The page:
As Northern China Suffers Record High Temperatures, Shares in Power Producers Are Up

Six of these shares are cheap. Here’s what we think of them.

Kate Lin 29.06.2023
Facebook Twitter LinkedIn


Large swathes of China are sweltering as temperatures high new highs. The thermostat in Beijing logged its hottest June day, coming in at a record 41.1 degrees Celsius. Extreme heat also hit nearby Hebei province and Tianjin City. According to the national weather services, the temperature is close to resetting the capital’s 1999 all-time high of 41.9 degrees Celsius.

China Needs More Electricity to Combat the Heat

Even as authorities warn citizens to stay indoors, away from the heat, this will likely drive-up power consumption. Chokwai Lee, senior equity analyst at Morningstar, says this may partly explain why shares in power-generating companies are off to a good start this week.

Plus, he adds that cheaper commodity prices are benefitting coal-fired plants. For example, China Resources Power (00836) stock is up 5.8% this week, against a Hang Seng Index gain of 1.4%. Thermal power plants account for 67.7% of China Resources’ total capacity.

“In China, coal prices have been retreating from their 2022 highs. This is because of a combination of two factors – an increase in domestic supply, and weak demand due to the country’s weaker-than-expected economic recovery,” Lee explained. However, while coal is cheaper than it was last year, prices remain well above pre-COVID prices, he adds.

While investors might be tempted to look favourably on all power production stocks, Lee emphasizes the need to consider nuances such as the source of energy for electricity generation, as well as the fundamentals of the stocks.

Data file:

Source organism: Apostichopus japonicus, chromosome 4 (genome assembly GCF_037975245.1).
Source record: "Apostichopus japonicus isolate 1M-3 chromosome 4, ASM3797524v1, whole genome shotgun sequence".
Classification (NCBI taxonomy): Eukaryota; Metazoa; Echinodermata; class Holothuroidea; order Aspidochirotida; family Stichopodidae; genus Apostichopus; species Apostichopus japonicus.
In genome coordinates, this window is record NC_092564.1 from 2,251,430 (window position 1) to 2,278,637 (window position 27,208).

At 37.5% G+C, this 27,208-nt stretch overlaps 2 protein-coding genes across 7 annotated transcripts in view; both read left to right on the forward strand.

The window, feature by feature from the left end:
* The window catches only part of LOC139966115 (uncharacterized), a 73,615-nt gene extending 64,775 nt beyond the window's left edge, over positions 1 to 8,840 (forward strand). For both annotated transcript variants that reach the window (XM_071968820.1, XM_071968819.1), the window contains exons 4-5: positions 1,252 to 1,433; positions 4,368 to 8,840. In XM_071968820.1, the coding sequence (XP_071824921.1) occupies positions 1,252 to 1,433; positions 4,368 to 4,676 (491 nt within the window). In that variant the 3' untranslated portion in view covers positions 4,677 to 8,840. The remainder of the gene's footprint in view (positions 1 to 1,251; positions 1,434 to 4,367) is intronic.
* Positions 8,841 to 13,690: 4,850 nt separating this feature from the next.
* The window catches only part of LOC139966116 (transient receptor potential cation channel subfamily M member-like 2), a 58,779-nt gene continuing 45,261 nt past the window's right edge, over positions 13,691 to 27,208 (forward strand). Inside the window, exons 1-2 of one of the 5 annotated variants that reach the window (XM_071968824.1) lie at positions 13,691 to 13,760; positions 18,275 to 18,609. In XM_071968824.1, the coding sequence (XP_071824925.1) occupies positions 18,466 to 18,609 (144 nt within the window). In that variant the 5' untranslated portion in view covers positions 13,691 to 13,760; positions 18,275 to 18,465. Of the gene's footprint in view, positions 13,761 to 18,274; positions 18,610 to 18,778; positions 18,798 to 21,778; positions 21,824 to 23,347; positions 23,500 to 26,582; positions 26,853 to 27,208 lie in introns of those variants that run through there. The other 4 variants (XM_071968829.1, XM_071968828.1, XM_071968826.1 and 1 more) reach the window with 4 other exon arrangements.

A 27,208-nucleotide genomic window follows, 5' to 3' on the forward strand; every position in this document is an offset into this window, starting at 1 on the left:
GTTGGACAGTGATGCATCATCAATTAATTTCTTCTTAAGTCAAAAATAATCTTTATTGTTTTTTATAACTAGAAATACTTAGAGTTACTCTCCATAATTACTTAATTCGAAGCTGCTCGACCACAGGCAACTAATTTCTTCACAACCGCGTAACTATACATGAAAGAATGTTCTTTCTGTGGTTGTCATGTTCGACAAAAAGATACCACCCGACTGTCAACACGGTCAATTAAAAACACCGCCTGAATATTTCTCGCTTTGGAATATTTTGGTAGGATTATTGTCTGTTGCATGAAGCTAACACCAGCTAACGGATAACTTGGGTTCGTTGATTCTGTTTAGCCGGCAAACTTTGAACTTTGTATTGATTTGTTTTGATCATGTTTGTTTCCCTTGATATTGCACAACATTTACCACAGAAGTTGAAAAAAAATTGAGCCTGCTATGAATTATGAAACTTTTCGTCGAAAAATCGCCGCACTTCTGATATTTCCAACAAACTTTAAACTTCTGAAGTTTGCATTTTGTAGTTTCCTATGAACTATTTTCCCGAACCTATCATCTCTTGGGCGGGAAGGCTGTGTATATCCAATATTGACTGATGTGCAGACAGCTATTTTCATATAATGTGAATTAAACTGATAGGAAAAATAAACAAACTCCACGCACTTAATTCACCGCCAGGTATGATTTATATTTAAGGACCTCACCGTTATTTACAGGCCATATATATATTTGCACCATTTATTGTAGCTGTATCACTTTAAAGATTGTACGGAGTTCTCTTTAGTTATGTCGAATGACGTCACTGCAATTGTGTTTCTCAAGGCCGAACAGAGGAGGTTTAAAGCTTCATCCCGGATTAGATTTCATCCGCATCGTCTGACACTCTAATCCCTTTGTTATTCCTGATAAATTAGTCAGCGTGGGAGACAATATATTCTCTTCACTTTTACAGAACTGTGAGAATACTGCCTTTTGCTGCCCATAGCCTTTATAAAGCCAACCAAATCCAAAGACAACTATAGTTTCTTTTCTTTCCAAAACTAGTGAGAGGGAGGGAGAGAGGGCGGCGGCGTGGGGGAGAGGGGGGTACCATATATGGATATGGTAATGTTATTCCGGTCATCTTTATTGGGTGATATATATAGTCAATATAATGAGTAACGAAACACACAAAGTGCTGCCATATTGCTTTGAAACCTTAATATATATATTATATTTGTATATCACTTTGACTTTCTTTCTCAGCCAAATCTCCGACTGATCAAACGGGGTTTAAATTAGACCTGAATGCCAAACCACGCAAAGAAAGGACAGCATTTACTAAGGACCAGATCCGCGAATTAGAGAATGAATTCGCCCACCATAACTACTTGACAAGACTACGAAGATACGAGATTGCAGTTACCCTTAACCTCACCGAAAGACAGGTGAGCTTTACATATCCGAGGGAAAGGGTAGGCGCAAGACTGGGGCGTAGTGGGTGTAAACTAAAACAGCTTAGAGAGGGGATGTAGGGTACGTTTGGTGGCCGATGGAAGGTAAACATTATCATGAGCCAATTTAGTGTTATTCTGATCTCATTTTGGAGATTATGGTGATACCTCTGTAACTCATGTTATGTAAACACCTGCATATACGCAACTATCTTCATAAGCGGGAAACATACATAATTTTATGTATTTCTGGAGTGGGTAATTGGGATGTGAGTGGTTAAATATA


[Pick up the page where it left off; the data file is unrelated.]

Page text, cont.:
Renewables Ride High on Government Net-Zero Targets

While China’s ambitious renewable targets of peaking carbon emission by 2030 and achieving carbon neutrality by 2060 imply an urgent need to ramp up clean electricity output, the sector is riding on a secular tailwind. Power producers that engage in generating power from clean sources dominate the list of companies that could benefit.  

However, at this point, there are some potential execution pitfalls to be monitored.

One of them is a shortfall in the government’s renewable energy fund, which has led to delays in subsidy collections and a hit on renewable companies’ cash levels. Also, elevated interest rate levels are negative for companies with a high or rising gearing level, such as Suntien and Xinyi, according to Lee. Being short of funds will restrict their acquisition and capacity expansion plans.

6 Chinese Power Producer Stocks That are Undervalued

Six of the companies Lee covers in the space make his pick list. Here they are:

CGN Power (01816)

CGN Power is the larger of two major nuclear power producers in China, operating 26 nuclear generation units. The shares are trading at around 14% below Lee’s fair value estimate. The company also has a 5% dividend yield for 2023.